Israeli peace group urges soldiers to refuse orders to shoot Gaza protesters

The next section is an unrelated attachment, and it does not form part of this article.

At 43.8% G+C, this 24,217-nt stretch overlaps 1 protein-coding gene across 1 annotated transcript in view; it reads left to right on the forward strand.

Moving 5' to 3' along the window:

BETHLEHEM (Ma’an) — Israeli human rights organization B’Tselem launched a campaign entitled “Sorry Commander, I cannot shoot,” on Thursday urging Israeli soldiers to refuse orders to shoot unarmed Palestinian protesters in Gaza.The organization is taking the unusual step of calling directly on Israeli soldiers to refuse orders in the wake of last Friday’s deadly protests in Gaza, when Israeli forces heavily used live fire on civilian demonstrators, killing 16 Palestinians in a single day and injuring hundreds of others. Friday’s demonstration, in which an estimated 17,000 Palestinians participated, was the first day in a weeks-long protest called “The Great March of Return,” which will continue until May 15, the 70th anniversary of the Nakba, or catastrophe, when more than 700,000 Palestinians were expelled from their lands to make way for the creation of the state of Israel.As of Thursday, the death toll had reached 18 Palestinians, after 25-year-old Ahmed Arafa was shot in the chest in the “buffer zone” area of the border, east of the Bureij refugee camp in the central Gaza Strip.According to B’Tselem, the campaign will include advertisements in Israeli newspapers “clarifying to soldiers that they must refuse to open fire on unarmed demonstrators,” which the group argues are “manifestly illegal orders.”B’Tselem criticized the Israeli military for announcing in advance that soldiers will use live fire against protesters, even if they are hundreds of meters away from the border fence, rather than taking steps to reduce the number of casualties. “The responsibility for issuing these unlawful orders and for their lethal consequences rests with the policy makers and – above all – with Israel’s prime minister, defense minister, and the chief of staff,” B’Tselem said, adding that said Israeli officials bear the responsibility of changing the regulations ahead of this Friday’s planned protests. “That said, it is also a criminal offense to obey patently illegal orders. Therefore, as long as soldiers in the field continue to receive orders to use live fire against unarmed civilians, they are duty-bound to refuse to comply,” the group said in a statement.B’Tselem emphasized its position in the statement, saying “it is a case of unmistakable illegality patently evident in the order itself, it is a command that bears a clearly criminal nature or that the actions it orders are of a clearly criminal nature. It is an illegality that pains the eye and outrages the heart, if the eye be not blind and the heart be not callous or corrupt.” “The military is not permitted to act as it sees fit, nor can Israel determine on its own what is permissible and what is not when dealing with demonstrators,” the group said, adding “like all other countries, Israel’s actions are subject to the provisions of international law and the restrictions they impose on the use of weapons, and specifically the use of live fire.”B’Tselem called the use of live ammunition “blatantly unlawful in the case of soldiers firing from a great distance at demonstrators located on the other side of the fence that separates Israel from the Gaza Strip.”“In addition, it is impermissible to order soldiers to fire live ammunition at individuals for approaching the fence, damaging it, or attempting to cross it. Obviously, the military is allowed to prevent such actions, and even to detain individuals attempting to carry them out, but firing live ammunition solely on these grounds is absolutely prohibited.”B’Tselem is the latest among several rights groups who have criticized Israel’s excessive use of force against Palestinian demonstrators. Adalah, the Legal Center for Arab Minority Rights, released a statement on Friday condemning Israel’s use of military snipers against the civilian protesters.“The Israeli military’s use of 100 snipers against unarmed Palestinian civilian protesters in the Gaza Strip is illegal, the statement said, adding “live gunfire on unarmed civilians constitutes a brutal violation of the international legal obligation to distinguish between civilians and combatants,” the group said.